ByKevin L. Kliesen
The U.S. economy continues to improve, although a palpable rise in inflation, driven in part by sharp increases in energy prices, has put a damper on an otherwise favorable outlook for the remainder of the year. With economic growth expected to remain about 4 percent over the final three quarters of 2004 and with firms starting to hire new employees at a faster rate, financial markets and forecasters expect the Federal Open Market Committee to unwind its self-described accommodative policy.
Real GDP rose at a 4.4 percent annual rate in the first quarter- modestly stronger than the 4.1 percent growth seen during the fourth quarter of 2003. Over the past four quarters, real GDP has increased 5 percent-the strongest four-quarter growth in almost 20 years. Economic activity in the first quarter was paced by solid increases in consumer outlays for nondurable goods and services, by business expenditures for equipment and software, and by real defense outlays. The first quarter also saw a pickup in job growth-nonfarm payrolls rose at their fastest rate in nearly four years-and continued robust labor productivity growth (3.5 percent). Despite improving economic conditions, firms remain reluctant to boost their inventories relative to their sales.
Nonfarm payroll employment rose in May by more than expected (248,000) for the third consecutive month, while in the same month, despite the marked rise in gasoline prices, automobile and light truck sales rose by 9 percent, and large retailers reported better-than-expected sales. Prospects for fixed investment by businesses remain solid, as new orders for nondefense capital goods were up about 12.5 percent in April from a year earlier. In response to increased expenditures by households and businesses, industrial production rose in April at a 10 percent annual rate, and the Institute for Supply Management's manufacturing and nonmanufacturing business indexes showed further gains in economic activity in May. Finally, foreign demand for U.S.-produced goods and services remains strong; exports in March were up almost 15 percent from a year earlier.
Although housing starts and new home sales slipped in April and forecasters expect a less ebullient housing market for the rest of the year in response to rising mortgage interest rates, real GDP growth is expected to average roughly 4 percent over the final three quarters of 2004, according to the Blue Chip forecast. This forecast also assumes some moderation in crude oil prices during the remainder of the year. Thus, if oil prices head higher, forecasters will probably temper their enthusiasm.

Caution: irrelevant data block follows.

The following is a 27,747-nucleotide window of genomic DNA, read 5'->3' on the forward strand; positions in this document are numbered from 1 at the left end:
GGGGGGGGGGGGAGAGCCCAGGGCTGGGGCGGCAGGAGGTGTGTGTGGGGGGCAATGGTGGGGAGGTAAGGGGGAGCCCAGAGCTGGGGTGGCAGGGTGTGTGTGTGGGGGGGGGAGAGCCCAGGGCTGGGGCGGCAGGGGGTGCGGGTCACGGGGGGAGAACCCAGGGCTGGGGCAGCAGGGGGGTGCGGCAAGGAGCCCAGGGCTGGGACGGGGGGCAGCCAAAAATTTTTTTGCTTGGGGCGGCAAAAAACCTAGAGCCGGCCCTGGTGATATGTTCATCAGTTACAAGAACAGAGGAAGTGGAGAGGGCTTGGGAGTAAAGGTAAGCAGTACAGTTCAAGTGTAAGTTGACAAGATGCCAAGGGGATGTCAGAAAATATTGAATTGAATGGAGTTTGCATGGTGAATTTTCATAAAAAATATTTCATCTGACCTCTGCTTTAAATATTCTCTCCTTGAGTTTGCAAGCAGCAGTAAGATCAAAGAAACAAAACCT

Noting improving economic conditions at their May 4 FOMC meeting, Fed policy-makers said that their accommodative policy stance "can be removed at a pace that is likely to be measured." In other words, the days of a 1 percent federal funds target rate are drawing to a close. One concern is that inflation is running at a pace that is modestly more than what Fed policy-makers were expecting at the beginning of the year. Reflecting a sharp rise in oil prices, the personal consumption expenditures (PCE) price index has risen at a 3 percent annual rate over the first four months of 2004, after rising at only about a 1.5 percent rate over the second half of 2003. However, price increases have not solely been an energy event, as the core PCE inflation rate (which excludes food and energy prices) has risen at about a 1.75 percent rate over the first four months of 2004 after rising at a 1.1 percent rate over the second half of 2003.
Another concern is keeping long-term inflation expectations in check. On this score, the evidence is mixed. Although participants in the Survey of Professional Forecasters continue to expect CPI inflation to average 2.5 percent over the next 10 years, where it has mostly remained since 1997, market-based measures (yield spreads between nominal and inflation-protected 10-year Treasury securities) have been creeping steadily higher over the past year and are currently, as of early June, at about 2.75 percent vs. 1.6 percent a year earlier.
With employment rising, economic growth expanding at a robust rate and inflation tacking modestly higher, it seems clear that a 1 percent target rate for federal funds is inconsistent with low and stable inflation. Based on current federal funds futures rate yields, the financial markets appear to agree.